The splendid topic of human Superstitions can be only just touched upon here. In this boundless field, strewn with all the blossoms of all philosophy, the human observer may wander for ever. He can never have done culling the evidence that it presents, or enjoying the promise which it yields. All that we can now do is just to suggest that as the superstitions of all[91] nations are the embodiment of their idealized convictions, the state of religious sentiment may be learned from them almost without danger of mistake.

No society is without its superstitions, any more than it is without its convictions and its imaginations. Even under the moderate form of religion, there is room for superstition; and the ascetic, which glories in having put away the superstitions of the licentious forms, has superstitions of its own.—The followers of an ascetic religion have more or less belief in judgments,—in retributive evils, arbitrarily inflicted. Among them may be gathered a harvest of tales of divine interference,—from the bee stinging the tip of the swearer's tongue to the sudden death of false witnesses. Among them do superstitions about times and seasons flourish, even to the forgetfulness that the Sabbath is made for man, and not man for the Sabbath. Some ascetics have faith in the lot,—like the Moravians in ordering marriage, or Wesley in opening his Bible to light upon texts. Others believe in warnings of evil; and most dread the commission of ritual fully as much as of moral sins. To play even a hymn tune on the piano on Sundays is an offence in the Highlands of Scotland; and to miss prayers is a matter of penance in a convent. The superstitions of the ascetic are scarcely fewer or more moderate than those of the licentious form of religion; the chief difference between the two lies in the spirit from which they emanate. The superstitions of the ascetic arise from the spirit of fear; those of the heathen arise perhaps equally from the spirit of love and the spirit of fear.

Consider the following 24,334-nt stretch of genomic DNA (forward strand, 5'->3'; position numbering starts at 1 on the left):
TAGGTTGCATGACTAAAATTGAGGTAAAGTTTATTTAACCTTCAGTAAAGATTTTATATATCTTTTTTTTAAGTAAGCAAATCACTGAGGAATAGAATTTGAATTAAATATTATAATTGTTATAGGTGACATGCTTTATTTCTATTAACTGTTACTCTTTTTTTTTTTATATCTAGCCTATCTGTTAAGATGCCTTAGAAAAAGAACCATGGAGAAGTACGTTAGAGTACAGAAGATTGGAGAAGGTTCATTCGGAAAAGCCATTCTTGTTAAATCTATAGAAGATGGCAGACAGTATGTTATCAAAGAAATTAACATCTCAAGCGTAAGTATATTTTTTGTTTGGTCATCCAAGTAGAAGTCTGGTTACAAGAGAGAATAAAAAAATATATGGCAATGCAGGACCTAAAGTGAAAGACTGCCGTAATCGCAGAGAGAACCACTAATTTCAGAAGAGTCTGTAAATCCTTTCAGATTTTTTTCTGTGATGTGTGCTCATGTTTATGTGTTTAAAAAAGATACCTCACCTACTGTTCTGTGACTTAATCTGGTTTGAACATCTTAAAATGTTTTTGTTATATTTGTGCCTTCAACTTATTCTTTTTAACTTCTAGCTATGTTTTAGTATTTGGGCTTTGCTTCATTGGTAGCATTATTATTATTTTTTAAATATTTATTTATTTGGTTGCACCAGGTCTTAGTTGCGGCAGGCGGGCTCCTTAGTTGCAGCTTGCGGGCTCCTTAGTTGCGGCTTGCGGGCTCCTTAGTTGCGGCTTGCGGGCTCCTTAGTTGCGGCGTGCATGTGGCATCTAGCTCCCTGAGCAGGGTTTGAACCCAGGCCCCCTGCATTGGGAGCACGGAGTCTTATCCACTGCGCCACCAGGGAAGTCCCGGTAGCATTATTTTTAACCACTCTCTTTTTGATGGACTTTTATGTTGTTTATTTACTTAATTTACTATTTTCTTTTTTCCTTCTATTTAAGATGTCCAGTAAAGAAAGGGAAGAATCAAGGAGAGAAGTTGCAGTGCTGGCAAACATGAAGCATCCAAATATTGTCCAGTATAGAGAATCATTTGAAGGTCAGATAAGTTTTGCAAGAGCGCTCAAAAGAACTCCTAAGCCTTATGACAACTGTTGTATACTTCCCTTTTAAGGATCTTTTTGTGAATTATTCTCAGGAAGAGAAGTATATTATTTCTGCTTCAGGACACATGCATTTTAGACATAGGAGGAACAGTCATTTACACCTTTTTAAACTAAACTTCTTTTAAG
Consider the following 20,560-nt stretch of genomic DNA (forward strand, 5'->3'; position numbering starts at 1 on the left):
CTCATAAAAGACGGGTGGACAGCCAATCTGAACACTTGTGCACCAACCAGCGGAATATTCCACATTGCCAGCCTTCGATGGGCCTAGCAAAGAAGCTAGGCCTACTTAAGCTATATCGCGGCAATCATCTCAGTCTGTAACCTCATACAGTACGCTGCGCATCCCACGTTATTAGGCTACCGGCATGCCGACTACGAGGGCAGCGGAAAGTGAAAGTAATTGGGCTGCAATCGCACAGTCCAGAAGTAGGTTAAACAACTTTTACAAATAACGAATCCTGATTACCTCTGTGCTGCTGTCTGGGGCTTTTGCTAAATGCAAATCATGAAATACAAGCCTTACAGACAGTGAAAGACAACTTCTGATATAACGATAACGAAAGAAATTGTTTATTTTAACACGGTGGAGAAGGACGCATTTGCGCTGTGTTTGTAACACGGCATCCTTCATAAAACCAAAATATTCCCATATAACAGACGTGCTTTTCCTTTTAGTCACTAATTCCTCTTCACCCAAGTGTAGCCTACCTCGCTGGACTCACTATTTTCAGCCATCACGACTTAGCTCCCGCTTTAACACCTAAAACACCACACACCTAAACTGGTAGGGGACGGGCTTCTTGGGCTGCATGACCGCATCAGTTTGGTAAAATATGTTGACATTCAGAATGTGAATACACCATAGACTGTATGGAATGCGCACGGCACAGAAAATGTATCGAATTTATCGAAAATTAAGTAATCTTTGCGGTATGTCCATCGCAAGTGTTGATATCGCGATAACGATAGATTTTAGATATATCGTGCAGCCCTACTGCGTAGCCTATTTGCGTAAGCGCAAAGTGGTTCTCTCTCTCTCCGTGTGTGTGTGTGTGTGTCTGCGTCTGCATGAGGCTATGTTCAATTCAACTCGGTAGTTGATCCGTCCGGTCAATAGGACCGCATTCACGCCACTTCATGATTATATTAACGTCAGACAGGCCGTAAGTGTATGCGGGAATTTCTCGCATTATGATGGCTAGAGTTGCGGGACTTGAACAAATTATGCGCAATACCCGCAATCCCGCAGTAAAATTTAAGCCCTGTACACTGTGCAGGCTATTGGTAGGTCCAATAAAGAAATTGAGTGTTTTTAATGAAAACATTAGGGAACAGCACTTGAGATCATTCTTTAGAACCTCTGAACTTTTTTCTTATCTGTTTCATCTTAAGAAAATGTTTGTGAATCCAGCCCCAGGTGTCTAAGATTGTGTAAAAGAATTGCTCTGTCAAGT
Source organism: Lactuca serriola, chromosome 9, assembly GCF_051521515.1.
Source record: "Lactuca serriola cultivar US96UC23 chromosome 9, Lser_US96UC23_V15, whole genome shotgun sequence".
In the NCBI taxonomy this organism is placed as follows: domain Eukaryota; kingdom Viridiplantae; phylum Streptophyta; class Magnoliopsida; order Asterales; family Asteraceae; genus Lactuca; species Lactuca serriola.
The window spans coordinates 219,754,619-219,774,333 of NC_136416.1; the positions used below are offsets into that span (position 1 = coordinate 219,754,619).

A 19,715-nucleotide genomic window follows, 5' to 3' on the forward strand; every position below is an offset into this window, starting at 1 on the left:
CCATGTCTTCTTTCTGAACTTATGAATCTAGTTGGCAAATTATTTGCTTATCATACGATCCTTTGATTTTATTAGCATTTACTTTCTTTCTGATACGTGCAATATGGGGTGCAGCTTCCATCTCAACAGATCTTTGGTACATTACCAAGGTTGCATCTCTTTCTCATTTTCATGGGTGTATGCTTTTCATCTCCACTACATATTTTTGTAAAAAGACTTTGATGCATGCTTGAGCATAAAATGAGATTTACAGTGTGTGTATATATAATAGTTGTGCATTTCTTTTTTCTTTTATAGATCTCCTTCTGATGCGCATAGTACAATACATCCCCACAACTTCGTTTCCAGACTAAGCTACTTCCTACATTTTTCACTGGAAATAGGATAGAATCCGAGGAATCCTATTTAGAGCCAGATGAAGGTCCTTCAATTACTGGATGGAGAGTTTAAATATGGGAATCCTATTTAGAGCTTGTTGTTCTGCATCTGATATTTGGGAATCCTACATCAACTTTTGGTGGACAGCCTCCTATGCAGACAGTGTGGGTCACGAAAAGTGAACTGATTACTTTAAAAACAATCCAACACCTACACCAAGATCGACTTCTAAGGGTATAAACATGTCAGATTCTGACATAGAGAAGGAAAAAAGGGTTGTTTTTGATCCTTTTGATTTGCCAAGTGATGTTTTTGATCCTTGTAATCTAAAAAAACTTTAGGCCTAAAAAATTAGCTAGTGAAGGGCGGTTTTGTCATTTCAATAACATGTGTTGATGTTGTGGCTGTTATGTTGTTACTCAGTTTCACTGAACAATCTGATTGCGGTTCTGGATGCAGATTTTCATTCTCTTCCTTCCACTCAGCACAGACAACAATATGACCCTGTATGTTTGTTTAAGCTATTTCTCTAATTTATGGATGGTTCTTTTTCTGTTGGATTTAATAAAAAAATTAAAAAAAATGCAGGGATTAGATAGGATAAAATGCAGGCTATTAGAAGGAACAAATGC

It seems as if the portents which present themselves[92] to ascetic minds must necessarily be of evil, since the only good which their imaginations admit is supposed to be secured by grace, and by acts of service or self-denial. To the Fakîr, to the Shaker, to the nun, no good remains over and above what has been long claimed, while punishment may follow any breach of observance. On the other hand, before one who makes himself gods of the movements of inanimate nature and human passions, the two worlds of evil and good lie open, and he is perpetually on the watch for messengers from both. The poor pagan looks for tokens of his gods being pleased or angry; of their intentions of giving him a good or a bad harvest; or of their sending him a rich present or afflicting him with a bereavement. Whatever he wants to know, he seeks for in portents;—whether he shall live again,—whether his departed friends think of him,—whether his child shall be fortunate or wretched,—whether his enemy or he shall prevail. It is open to the traveller's observation whether these superstitions are of a generous or selfish kind,—whether they elevate the mind with hope, or depress it with fear,—whether they nourish the faith of the spirit, or extort merely the service of the lip and hand.